Be sure to correct me if I'm wrong, but you don't have a "right" to entertainment.
I'm generally more pro-copyright than the internet, but copying is important for a few reasons. For one, media is lost sometimes, and copying helps prevent that. We don't have a full copy of the first Super Bowl. If recording and copying were more prevalent then, we would. It might be non-profitable for the copyright owner to update the media, and illegal for everyone else to do it. If Disney decided to stop updating it's stuff, and they retained eternal copyright, it would be very hard to watch a lot of their stuff once DVDs are phased out.

Secondly, the use of works in derivative works is valuable. Some classics wouldn't exist at all without a public domain concept. West Side Story (Romeo and Juliet); O Brother, Where Art Thou? (The Odyssey); Rosencrantz and Guildenstern Are Dead (Hamlet), and Duchamp's L.H.O.O.Q (Mona Lisa) by are all works based on works in the public domain. What valuable work could have been produced if Mickey Mouse hasn't existed in perpetual copyright?

Music is another example of the value of derivative works. Sampling (whether you like it or not) is very valuable. The Grey Album is by this point an iconic work that EMI has tried to prevent the distribution of. Currently, most sampling is done by paying a fee up-front to the copyright owner. This puts independent artists at a large disadvantage. 6 Foot 7 Foot is a great song (on a pretty terrible album, Tha Carter IV), but it couldn't have been done if Cash Money didn't have the money to sample Belafonte.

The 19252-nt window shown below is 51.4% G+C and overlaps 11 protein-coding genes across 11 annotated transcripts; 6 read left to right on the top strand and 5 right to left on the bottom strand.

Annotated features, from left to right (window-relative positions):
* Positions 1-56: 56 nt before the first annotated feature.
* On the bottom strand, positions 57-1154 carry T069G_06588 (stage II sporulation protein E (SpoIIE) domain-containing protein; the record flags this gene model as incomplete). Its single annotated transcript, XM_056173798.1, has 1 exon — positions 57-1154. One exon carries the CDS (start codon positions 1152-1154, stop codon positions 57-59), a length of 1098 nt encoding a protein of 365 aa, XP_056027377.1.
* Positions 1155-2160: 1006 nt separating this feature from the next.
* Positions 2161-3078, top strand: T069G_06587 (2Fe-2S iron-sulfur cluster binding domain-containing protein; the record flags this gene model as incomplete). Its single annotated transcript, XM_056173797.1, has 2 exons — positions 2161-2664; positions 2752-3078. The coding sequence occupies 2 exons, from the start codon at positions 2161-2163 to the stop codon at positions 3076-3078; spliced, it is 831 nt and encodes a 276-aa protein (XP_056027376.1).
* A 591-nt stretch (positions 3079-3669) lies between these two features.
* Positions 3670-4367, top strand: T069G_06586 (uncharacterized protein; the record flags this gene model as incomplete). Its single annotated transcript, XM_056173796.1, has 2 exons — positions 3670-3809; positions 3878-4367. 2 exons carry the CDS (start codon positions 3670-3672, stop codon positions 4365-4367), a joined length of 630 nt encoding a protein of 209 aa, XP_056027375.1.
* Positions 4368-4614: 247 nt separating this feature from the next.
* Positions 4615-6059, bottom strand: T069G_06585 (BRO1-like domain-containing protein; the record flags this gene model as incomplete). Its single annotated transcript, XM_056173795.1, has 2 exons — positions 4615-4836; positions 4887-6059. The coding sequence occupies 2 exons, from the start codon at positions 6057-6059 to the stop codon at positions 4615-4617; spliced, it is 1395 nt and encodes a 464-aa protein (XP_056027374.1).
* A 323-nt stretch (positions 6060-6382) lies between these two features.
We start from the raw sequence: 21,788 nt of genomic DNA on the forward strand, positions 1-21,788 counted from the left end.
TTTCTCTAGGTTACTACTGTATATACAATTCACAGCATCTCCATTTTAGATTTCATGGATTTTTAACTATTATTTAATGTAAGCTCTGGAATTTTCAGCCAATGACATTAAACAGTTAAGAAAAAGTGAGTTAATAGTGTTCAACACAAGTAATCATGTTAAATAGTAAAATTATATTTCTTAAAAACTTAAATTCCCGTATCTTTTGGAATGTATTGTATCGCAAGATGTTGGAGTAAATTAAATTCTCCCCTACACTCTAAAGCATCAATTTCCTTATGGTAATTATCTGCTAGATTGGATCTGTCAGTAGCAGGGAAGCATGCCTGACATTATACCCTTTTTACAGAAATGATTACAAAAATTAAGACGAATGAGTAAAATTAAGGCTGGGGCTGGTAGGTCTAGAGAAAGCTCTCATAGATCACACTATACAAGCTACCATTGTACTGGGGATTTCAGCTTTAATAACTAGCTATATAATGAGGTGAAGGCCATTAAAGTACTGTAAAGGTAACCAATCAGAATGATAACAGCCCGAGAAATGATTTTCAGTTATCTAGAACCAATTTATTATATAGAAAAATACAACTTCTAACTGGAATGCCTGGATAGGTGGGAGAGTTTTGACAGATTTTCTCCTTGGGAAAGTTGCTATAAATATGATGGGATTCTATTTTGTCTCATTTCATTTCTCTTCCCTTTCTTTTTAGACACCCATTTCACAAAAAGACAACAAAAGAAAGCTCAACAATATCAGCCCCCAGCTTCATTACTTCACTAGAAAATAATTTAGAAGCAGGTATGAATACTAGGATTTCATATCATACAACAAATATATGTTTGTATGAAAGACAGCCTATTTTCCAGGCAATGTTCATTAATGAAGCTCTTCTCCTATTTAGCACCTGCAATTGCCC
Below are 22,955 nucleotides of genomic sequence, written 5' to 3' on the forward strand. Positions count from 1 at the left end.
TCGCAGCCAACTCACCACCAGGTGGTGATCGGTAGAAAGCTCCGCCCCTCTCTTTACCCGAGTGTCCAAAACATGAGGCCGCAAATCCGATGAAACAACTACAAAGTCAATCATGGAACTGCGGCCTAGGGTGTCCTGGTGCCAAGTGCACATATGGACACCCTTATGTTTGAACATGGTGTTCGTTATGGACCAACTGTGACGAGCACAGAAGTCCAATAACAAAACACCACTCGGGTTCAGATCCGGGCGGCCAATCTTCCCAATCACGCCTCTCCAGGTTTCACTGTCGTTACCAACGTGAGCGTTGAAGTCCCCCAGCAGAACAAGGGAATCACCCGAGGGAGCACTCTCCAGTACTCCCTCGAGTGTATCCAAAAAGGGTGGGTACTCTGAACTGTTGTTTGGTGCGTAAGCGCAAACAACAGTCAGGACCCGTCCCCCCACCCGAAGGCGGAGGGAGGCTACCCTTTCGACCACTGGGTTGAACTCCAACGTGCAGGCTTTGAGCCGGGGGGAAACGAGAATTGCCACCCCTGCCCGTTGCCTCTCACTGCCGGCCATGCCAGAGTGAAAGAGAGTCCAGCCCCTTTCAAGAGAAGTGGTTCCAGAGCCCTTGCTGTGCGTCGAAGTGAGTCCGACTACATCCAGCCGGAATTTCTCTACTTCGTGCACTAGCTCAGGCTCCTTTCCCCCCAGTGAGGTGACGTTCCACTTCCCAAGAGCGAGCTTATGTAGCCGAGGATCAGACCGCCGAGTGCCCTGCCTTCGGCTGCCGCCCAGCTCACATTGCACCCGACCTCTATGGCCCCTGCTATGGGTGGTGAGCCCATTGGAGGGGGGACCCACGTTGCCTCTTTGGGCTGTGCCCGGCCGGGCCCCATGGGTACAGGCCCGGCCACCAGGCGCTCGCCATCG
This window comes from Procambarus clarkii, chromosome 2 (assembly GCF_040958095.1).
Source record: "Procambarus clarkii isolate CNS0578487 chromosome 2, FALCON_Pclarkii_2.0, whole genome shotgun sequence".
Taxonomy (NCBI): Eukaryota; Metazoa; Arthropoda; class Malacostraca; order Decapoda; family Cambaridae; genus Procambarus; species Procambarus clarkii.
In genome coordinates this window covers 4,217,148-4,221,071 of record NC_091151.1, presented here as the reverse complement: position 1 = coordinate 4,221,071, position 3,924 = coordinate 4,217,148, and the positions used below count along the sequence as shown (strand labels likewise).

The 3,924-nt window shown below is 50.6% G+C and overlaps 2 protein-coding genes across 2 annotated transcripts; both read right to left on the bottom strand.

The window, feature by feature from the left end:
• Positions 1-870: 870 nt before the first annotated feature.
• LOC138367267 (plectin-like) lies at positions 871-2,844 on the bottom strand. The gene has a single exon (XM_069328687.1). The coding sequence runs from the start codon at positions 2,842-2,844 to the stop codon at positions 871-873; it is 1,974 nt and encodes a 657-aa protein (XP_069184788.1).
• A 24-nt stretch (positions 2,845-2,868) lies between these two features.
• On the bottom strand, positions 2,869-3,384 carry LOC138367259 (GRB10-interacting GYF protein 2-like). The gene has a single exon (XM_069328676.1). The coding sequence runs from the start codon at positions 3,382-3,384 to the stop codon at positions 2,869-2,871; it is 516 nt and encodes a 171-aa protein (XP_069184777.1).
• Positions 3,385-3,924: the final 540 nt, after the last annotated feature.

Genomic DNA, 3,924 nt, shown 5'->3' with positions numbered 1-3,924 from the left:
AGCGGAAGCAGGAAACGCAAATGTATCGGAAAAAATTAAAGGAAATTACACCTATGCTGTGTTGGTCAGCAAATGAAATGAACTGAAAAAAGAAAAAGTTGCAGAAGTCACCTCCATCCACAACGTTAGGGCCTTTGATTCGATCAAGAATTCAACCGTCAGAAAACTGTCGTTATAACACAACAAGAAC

For those last two as well, the standard argument for copyright is terrible. How many people aren't going to read classic Greek Literature because they watched a Coen Brother's movie? Does Disney really "deserve" to profit from a cartoon that is almost 100 years old? Does their right to profit override the benefit we could get by allowing other people to make Steamboat Willie cartoons?

I can't imagine my grandmother not wanting to listen to Harry Belafonte because she could listen a small sample of his song in a Lil Wayne track.

Panonadin wrote:So buy a CD to go in your newfangled cd Walkman or listen to it at home on your oldfangled vinyl player. Your grandson buying you a Christmas present doesn't give you new rights.